:: References Top

1.Abraham BK, Adithan C, Shashindran CH, Vasu S, Alekutty NA. Genetic polymorphism of CYP2D6 in a Keralite (South India) population. Br J Clin Pharmacol 2000;49:285-6.  Back to cited text no. 1  [PUBMED]  [FULLTEXT]
2.Lamba V, Lamba JK, Dilawari JB, Kohli KK. Genetic polymorphism of CYP2D6 in North Indian subjects. Eur J Clin Pharmacol 1998;54:787-91.  Back to cited text no. 2  [PUBMED]  
3.Masimirembwa C, Persson I, Bertilsson L, Hasler J, Ingelman-Sundberg M. A novel mutant variant of the CYP2D6 gene (CYP2D6*17) common in a black African population: Association with diminished debrisoquine hydroxylase activity. Br J Clin Pharmacol 1996;42:713-9.  Back to cited text no. 3  [PUBMED]  
4.Gan SH, Ismail R, Wan Adnan WA, Wan Z. Correlation of tramadol pharmacokinetics and CYP2D610 genotype in Malaysian subjects. J Pharm Biomed Anal 2002;30:189-95.  Back to cited text no. 4  [PUBMED]  [FULLTEXT]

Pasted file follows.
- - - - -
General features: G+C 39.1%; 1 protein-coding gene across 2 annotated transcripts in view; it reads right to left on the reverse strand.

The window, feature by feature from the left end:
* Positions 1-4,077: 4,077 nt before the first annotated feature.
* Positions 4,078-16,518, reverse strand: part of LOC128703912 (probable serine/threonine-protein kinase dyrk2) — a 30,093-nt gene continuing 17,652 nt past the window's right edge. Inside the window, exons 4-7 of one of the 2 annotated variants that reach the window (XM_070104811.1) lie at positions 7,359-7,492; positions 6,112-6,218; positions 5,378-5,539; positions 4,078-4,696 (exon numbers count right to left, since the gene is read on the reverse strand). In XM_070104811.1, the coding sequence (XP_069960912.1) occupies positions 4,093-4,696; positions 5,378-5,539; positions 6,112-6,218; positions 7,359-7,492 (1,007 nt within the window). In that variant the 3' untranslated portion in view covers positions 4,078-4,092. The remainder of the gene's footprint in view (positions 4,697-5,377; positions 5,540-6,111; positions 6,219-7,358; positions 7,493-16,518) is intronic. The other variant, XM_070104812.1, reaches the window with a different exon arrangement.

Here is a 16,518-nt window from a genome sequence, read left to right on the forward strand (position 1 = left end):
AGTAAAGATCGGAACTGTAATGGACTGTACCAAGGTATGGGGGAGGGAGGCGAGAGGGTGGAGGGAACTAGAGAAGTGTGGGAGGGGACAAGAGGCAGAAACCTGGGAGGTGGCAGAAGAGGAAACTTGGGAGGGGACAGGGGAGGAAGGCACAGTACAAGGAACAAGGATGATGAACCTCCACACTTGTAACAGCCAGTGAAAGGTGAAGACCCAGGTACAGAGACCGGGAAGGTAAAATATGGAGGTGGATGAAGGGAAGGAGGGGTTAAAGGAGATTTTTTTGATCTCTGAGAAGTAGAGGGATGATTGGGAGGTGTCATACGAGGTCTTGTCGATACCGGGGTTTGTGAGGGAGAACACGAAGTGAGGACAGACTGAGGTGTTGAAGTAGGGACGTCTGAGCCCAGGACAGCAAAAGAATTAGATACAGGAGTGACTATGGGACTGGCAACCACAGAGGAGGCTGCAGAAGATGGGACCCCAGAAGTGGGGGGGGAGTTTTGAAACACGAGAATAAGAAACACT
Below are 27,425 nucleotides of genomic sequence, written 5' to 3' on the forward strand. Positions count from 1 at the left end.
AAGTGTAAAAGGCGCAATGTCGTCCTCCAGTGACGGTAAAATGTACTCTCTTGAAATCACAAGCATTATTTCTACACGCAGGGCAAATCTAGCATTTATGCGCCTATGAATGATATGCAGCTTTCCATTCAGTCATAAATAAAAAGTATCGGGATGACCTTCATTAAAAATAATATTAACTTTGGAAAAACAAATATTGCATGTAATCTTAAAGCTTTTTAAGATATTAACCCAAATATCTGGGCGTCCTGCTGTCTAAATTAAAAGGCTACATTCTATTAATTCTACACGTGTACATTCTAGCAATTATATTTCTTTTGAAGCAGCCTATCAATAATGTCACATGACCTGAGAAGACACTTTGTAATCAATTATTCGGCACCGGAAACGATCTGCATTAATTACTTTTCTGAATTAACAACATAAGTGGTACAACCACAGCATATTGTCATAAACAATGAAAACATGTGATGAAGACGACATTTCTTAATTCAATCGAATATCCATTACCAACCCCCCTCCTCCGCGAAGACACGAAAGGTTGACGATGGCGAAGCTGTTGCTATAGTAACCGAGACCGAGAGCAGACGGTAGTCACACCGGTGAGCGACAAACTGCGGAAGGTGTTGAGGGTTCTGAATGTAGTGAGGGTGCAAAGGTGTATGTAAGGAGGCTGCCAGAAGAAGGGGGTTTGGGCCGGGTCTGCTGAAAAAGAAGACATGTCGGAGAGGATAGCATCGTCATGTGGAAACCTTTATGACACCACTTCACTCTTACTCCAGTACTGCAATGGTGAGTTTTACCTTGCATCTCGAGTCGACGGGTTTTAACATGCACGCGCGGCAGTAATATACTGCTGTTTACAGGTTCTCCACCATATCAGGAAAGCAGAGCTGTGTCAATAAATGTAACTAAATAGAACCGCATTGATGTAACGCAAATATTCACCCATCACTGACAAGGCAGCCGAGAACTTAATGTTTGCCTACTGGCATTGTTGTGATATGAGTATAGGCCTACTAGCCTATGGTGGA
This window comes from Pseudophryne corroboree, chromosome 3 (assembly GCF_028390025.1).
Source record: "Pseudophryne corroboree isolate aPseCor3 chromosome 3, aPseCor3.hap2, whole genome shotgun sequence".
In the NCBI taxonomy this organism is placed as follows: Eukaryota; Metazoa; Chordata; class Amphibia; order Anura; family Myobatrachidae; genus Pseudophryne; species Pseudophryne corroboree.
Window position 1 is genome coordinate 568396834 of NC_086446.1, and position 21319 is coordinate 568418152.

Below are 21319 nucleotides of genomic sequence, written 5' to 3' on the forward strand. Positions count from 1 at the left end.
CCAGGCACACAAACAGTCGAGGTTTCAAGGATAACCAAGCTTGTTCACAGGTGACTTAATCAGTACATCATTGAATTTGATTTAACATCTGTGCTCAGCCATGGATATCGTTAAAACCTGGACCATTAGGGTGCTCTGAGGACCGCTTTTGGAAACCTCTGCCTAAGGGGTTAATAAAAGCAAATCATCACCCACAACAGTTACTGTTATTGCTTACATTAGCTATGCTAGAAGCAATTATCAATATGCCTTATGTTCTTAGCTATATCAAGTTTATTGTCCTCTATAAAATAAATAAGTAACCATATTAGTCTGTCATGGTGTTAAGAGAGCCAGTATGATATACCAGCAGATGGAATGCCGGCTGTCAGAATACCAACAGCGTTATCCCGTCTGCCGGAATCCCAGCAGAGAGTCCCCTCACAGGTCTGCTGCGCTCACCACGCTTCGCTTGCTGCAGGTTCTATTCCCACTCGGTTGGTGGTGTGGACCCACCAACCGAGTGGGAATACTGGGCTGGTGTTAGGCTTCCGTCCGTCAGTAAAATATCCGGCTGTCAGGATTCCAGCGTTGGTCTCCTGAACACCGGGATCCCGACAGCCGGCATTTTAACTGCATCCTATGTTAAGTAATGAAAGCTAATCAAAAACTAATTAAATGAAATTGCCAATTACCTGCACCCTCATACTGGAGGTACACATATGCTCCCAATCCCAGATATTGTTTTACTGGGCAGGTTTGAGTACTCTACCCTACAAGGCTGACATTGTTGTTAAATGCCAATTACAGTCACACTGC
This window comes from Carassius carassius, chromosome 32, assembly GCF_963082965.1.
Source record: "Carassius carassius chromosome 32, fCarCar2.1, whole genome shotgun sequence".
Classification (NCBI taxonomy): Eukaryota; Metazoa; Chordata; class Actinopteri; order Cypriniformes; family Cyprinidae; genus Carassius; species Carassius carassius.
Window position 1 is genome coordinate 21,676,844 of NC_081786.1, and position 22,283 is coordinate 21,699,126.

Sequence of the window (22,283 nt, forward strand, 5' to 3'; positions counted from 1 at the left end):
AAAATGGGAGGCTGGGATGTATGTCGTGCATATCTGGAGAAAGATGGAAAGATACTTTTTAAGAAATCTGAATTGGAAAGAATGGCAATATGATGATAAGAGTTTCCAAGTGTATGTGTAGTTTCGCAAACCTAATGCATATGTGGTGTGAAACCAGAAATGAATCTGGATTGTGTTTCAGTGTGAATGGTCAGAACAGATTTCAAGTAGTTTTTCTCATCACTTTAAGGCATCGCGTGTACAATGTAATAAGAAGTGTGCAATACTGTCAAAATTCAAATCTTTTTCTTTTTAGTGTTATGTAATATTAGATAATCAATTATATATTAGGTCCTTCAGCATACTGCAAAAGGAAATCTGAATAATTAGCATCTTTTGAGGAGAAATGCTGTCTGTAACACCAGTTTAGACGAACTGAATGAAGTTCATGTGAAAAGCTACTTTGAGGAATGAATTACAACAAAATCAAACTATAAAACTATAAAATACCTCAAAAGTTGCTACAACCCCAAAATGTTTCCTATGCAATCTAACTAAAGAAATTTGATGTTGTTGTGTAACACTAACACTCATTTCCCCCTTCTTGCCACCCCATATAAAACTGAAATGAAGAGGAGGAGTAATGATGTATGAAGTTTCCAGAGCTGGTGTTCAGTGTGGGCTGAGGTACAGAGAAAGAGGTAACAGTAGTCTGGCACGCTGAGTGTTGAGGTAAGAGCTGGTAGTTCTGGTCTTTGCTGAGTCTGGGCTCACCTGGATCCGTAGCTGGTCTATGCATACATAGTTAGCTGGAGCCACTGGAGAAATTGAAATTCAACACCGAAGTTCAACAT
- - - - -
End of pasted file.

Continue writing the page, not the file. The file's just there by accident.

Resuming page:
5.Ismail R, Teh LK. Genetic polymorphism of CYP2D6: Malaysian Indians have the highest frequency for CYP2D64 in Asia. Eur J Clin Pharmacol 2001;57: 617-8.  Back to cited text no. 5  [PUBMED]  
6.Naveen AT, Prasanna T, Farzana BL, Rajan S, Adithan C. CYP2D6 genotype and phenotype relationship in South Indians. J Postgrad Med 2006;52:253-6.  Back to cited text no. 6    

This article has been cited by
1 Oral Morphine Overdose in a Cancer Patient Antagonized by Prolonged Naloxone Infusion
Upadhyay, S. and Jain, R. and Chauhan, H. and Gupta, D. and Mishra, S. and Bhatnagar, S.
American Journal of Hospice and Palliative Medicine. 2008; 25(5): 401-405
2 CYP2D6 genotype and phenotype relationship in South Indians.
Ismail, R.
J Postgrad Med. 2006; 52(4): 253-6


Print this article  Email this article
Previous article Next article
Online since 12th February '04
2004 - Journal of Postgraduate Medicine
Official Publication of the Staff Society of the Seth GS Medical College and KEM Hospital, Mumbai, India
Published by Wolters Kluwer - Medknow